The black swan

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Knopf, Jun 27, 1954 - Fiction - 141 pages
3 Reviews
A handsome young American profoundly affects the lives of a widow and her daughter when he enters their household

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User Review  - V.V.Harding - LibraryThing

So short that it seems more of a long story, I read it in a couple of days which might be the best approach to it, given its structure. Although it's a very late work, it's set in the 1920s, which ... Read full review

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User Review  - whitewavedarling - LibraryThing

I'm glad I'd read other Thomas Mann works before I came to this one, or it might have been my last---in all honesty, I found the characters unsympathetic and the writing far over the top, nearly ... Read full review

Contents

Section 1
3
Section 2
5
Section 3
10
Copyright

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About the author (1954)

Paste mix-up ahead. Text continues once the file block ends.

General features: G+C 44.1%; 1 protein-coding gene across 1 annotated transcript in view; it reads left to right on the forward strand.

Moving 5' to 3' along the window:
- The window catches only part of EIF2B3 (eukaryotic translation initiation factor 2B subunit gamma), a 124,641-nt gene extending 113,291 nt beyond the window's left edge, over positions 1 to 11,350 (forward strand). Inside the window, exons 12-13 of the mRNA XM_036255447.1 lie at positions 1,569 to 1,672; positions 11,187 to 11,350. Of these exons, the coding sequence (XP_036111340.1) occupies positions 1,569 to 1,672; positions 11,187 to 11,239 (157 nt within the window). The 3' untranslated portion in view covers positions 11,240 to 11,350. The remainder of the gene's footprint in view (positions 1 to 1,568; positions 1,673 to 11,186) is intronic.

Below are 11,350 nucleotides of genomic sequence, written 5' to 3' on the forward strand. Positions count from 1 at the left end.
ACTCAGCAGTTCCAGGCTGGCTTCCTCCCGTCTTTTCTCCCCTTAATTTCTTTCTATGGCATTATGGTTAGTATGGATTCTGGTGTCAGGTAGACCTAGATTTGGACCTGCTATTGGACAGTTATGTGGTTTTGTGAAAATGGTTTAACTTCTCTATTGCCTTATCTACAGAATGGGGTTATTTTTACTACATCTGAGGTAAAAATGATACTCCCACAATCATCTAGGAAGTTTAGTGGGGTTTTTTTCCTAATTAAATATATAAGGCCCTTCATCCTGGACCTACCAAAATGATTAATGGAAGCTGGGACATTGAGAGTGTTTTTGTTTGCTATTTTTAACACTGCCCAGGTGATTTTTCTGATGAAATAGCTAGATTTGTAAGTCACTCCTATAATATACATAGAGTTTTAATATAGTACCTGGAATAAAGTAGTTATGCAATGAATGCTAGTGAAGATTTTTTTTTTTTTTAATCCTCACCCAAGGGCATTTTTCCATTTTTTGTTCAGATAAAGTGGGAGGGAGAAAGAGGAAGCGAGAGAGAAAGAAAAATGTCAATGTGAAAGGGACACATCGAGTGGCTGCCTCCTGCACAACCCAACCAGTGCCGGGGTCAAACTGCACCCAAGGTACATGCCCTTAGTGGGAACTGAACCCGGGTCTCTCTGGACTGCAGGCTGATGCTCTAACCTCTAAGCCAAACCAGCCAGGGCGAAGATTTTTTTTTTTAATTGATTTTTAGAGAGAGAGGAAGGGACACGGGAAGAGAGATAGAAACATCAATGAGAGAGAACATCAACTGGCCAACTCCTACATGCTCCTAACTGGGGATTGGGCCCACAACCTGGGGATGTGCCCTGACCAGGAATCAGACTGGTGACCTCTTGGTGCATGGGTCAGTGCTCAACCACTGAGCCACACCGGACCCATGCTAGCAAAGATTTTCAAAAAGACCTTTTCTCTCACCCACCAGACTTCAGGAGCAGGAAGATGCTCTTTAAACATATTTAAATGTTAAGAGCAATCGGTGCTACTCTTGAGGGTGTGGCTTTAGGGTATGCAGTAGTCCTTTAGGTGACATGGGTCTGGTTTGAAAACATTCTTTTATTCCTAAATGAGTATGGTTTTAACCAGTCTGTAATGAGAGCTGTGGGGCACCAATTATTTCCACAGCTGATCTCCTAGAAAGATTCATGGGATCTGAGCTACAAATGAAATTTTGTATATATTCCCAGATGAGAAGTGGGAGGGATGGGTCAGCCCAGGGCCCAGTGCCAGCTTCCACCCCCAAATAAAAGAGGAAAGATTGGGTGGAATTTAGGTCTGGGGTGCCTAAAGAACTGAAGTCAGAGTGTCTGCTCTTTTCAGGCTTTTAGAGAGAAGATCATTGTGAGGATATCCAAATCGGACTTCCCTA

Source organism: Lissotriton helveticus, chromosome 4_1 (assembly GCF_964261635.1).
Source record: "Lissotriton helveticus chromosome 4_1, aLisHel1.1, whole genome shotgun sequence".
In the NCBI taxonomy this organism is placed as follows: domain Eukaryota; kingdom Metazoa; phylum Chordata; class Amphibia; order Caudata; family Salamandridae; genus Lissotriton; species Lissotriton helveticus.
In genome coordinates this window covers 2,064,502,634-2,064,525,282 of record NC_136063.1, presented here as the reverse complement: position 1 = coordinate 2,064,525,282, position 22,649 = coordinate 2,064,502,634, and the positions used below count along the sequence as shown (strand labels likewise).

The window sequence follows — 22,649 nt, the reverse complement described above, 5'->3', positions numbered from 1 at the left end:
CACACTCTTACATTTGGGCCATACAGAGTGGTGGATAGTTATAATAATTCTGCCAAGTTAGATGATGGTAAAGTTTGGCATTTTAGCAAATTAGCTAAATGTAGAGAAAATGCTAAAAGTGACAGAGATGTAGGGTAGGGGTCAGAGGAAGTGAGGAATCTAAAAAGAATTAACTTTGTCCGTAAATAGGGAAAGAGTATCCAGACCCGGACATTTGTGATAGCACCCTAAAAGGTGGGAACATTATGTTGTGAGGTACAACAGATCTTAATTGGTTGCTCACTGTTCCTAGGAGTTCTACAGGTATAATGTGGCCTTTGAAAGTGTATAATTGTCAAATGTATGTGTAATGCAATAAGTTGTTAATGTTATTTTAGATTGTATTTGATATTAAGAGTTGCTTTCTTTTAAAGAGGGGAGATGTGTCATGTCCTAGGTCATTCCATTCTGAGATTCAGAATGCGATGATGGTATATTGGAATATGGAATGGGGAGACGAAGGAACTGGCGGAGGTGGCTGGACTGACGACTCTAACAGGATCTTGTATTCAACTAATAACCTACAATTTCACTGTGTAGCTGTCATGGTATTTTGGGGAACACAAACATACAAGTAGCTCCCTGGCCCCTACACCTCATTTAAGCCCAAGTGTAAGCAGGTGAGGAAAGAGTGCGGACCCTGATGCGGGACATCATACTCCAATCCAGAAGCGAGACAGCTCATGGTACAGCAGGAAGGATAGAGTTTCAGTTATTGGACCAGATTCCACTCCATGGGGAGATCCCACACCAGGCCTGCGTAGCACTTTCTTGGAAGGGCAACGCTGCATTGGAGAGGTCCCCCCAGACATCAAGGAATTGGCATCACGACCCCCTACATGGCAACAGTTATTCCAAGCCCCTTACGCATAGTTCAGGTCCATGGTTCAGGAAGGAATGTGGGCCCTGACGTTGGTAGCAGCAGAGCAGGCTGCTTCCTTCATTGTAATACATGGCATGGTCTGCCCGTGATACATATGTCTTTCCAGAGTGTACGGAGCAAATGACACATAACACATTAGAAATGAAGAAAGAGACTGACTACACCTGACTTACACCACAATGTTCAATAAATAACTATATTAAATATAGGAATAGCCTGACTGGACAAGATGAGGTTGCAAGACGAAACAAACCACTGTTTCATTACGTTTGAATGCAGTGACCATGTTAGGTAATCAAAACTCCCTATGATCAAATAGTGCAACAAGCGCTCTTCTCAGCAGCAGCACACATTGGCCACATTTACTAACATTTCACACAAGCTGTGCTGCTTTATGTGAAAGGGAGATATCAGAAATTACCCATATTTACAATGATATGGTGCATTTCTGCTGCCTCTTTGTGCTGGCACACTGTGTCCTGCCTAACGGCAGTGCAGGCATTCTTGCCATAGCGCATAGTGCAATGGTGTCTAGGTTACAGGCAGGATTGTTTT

Thomas Mann was born into a well-to-do upper class family in Lubeck, Germany. His mother was a talented musician and his father a successful merchant. From this background, Mann derived one of his dominant themes, the clash of views between the artist and the merchant. Mann's novel, Buddenbrooks (1901), traces the declining fortunes of a merchant family much like his own as it gradually loses interest in business but gains an increasing artistic awareness. Mann was only 26 years old when this novel made him one of Germany's leading writers. Mann went on to write The Magic Mountain (1924), in which he studies the isolated world of the tuberculosis sanitarium. The novel was based on his wife's confinement in such an institution. Doctor Faustus (1947), his masterpiece, describes the life of a composer who sells his soul to the devil as a price for musical genius. Mann is also well known for Death in Venice (1912) and Mario the Magician (1930), both of which portray the tensions and disturbances in the lives of artists. His last unfinished work is The Confessions of Felix Krull, Confidence Man (1954), a brilliantly ironic story about a nineteenth-century swindler. An avowed anti-Nazi, Mann left Germany and lived in the United States during World War II. He returned to Switzerland after the war and became a celebrated literary figure in both East and West Germany. In 1929 he was awarded the Nobel Prize for literature.

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